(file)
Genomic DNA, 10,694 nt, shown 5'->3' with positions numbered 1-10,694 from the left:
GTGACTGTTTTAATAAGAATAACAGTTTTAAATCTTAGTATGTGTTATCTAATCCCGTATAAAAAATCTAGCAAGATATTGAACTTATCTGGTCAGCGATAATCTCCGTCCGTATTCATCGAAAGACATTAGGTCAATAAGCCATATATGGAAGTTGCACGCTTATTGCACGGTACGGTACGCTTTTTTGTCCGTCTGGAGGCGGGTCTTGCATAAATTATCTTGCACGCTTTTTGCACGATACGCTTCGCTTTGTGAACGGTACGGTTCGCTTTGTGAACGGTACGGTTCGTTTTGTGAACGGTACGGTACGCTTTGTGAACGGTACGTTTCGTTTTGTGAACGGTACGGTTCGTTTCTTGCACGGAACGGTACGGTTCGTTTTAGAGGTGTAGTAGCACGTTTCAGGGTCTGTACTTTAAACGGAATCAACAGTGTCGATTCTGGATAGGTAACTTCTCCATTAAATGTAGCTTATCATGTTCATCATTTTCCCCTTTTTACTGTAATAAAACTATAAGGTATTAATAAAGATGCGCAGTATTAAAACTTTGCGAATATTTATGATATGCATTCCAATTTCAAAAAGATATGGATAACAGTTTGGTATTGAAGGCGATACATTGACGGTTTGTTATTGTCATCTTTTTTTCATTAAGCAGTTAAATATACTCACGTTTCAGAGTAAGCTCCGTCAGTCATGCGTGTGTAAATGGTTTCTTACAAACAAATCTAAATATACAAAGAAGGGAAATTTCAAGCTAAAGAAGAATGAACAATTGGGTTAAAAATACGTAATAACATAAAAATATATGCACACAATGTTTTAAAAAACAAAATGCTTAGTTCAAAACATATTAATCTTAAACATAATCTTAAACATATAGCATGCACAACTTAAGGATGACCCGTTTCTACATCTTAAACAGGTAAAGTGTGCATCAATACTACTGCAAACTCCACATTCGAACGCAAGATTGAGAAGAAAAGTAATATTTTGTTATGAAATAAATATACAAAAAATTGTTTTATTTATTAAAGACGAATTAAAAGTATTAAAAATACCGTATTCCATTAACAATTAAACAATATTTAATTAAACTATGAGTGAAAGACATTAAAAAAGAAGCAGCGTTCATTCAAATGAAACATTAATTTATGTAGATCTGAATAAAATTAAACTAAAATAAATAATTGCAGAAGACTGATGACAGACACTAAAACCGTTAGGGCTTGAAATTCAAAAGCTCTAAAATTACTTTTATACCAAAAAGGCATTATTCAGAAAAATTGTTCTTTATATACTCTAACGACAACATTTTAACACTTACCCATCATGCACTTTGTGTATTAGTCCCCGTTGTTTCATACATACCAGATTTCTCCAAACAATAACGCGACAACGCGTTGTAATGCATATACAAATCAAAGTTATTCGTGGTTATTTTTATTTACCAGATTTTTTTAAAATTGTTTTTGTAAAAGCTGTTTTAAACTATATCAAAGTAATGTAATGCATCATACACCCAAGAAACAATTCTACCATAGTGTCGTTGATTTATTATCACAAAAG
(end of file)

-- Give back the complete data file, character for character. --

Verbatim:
Genomic DNA, 10,694 nt, shown 5'->3' with positions numbered 1-10,694 from the left:
GTGACTGTTTTAATAAGAATAACAGTTTTAAATCTTAGTATGTGTTATCTAATCCCGTATAAAAAATCTAGCAAGATATTGAACTTATCTGGTCAGCGATAATCTCCGTCCGTATTCATCGAAAGACATTAGGTCAATAAGCCATATATGGAAGTTGCACGCTTATTGCACGGTACGGTACGCTTTTTTGTCCGTCTGGAGGCGGGTCTTGCATAAATTATCTTGCACGCTTTTTGCACGATACGCTTCGCTTTGTGAACGGTACGGTTCGCTTTGTGAACGGTACGGTTCGTTTTGTGAACGGTACGGTACGCTTTGTGAACGGTACGTTTCGTTTTGTGAACGGTACGGTTCGTTTCTTGCACGGAACGGTACGGTTCGTTTTAGAGGTGTAGTAGCACGTTTCAGGGTCTGTACTTTAAACGGAATCAACAGTGTCGATTCTGGATAGGTAACTTCTCCATTAAATGTAGCTTATCATGTTCATCATTTTCCCCTTTTTACTGTAATAAAACTATAAGGTATTAATAAAGATGCGCAGTATTAAAACTTTGCGAATATTTATGATATGCATTCCAATTTCAAAAAGATATGGATAACAGTTTGGTATTGAAGGCGATACATTGACGGTTTGTTATTGTCATCTTTTTTTCATTAAGCAGTTAAATATACTCACGTTTCAGAGTAAGCTCCGTCAGTCATGCGTGTGTAAATGGTTTCTTACAAACAAATCTAAATATACAAAGAAGGGAAATTTCAAGCTAAAGAAGAATGAACAATTGGGTTAAAAATACGTAATAACATAAAAATATATGCACACAATGTTTTAAAAAACAAAATGCTTAGTTCAAAACATATTAATCTTAAACATAATCTTAAACATATAGCATGCACAACTTAAGGATGACCCGTTTCTACATCTTAAACAGGTAAAGTGTGCATCAATACTACTGCAAACTCCACATTCGAACGCAAGATTGAGAAGAAAAGTAATATTTTGTTATGAAATAAATATACAAAAAATTGTTTTATTTATTAAAGACGAATTAAAAGTATTAAAAATACCGTATTCCATTAACAATTAAACAATATTTAATTAAACTATGAGTGAAAGACATTAAAAAAGAAGCAGCGTTCATTCAAATGAAACATTAATTTATGTAGATCTGAATAAAATTAAACTAAAATAAATAATTGCAGAAGACTGATGACAGACACTAAAACCGTTAGGGCTTGAAATTCAAAAGCTCTAAAATTACTTTTATACCAAAAAGGCATTATTCAGAAAAATTGTTCTTTATATACTCTAACGACAACATTTTAACACTTACCCATCATGCACTTTGTGTATTAGTCCCCGTTGTTTCATACATACCAGATTTCTCCAAACAATAACGCGACAACGCGTTGTAATGCATATACAAATCAAAGTTATTCGTGGTTATTTTTATTTACCAGATTTTTTTAAAATTGTTTTTGTAAAAGCTGTTTTAAACTATATCAAAGTAATGTAATGCATCATACACCCAAGAAACAATTCTACCATAGTGTCGTTGATTTATTATCACAAAAG